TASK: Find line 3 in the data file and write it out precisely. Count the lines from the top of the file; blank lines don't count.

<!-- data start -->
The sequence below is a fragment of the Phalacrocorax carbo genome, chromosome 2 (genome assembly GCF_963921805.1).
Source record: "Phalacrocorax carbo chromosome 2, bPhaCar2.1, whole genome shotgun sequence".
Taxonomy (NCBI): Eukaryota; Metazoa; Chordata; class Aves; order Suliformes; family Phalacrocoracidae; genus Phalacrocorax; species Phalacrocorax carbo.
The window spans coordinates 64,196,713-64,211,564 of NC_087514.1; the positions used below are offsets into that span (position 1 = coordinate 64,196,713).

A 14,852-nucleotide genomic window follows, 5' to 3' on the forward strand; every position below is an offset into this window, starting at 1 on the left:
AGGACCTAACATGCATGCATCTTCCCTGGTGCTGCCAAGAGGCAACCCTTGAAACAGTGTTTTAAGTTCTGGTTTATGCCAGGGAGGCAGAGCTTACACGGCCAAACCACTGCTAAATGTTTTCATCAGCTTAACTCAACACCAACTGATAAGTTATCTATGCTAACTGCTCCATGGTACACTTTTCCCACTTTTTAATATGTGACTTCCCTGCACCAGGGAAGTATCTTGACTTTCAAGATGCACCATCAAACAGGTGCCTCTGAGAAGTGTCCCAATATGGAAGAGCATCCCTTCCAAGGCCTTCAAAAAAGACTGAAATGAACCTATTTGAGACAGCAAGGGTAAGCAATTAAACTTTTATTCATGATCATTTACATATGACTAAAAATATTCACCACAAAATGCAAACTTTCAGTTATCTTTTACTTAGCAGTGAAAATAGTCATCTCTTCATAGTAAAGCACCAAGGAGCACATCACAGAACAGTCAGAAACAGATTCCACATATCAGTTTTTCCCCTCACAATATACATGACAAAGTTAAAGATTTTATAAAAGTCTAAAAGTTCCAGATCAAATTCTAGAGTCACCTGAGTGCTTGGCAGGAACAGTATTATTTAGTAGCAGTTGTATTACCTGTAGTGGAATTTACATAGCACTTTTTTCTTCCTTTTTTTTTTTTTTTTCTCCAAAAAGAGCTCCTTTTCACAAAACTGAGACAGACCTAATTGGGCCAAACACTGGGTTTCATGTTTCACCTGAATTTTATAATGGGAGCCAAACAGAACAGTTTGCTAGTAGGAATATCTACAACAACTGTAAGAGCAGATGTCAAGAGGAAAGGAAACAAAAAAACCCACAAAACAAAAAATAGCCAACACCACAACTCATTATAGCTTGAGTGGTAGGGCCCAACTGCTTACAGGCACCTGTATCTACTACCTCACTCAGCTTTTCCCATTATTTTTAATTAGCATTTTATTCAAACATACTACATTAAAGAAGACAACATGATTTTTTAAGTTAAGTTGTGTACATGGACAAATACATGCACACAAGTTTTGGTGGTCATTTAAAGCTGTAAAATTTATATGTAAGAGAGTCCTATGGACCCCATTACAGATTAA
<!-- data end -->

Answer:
Taxonomy (NCBI): Eukaryota; Metazoa; Chordata; class Aves; order Suliformes; family Phalacrocoracidae; genus Phalacrocorax; species Phalacrocorax carbo.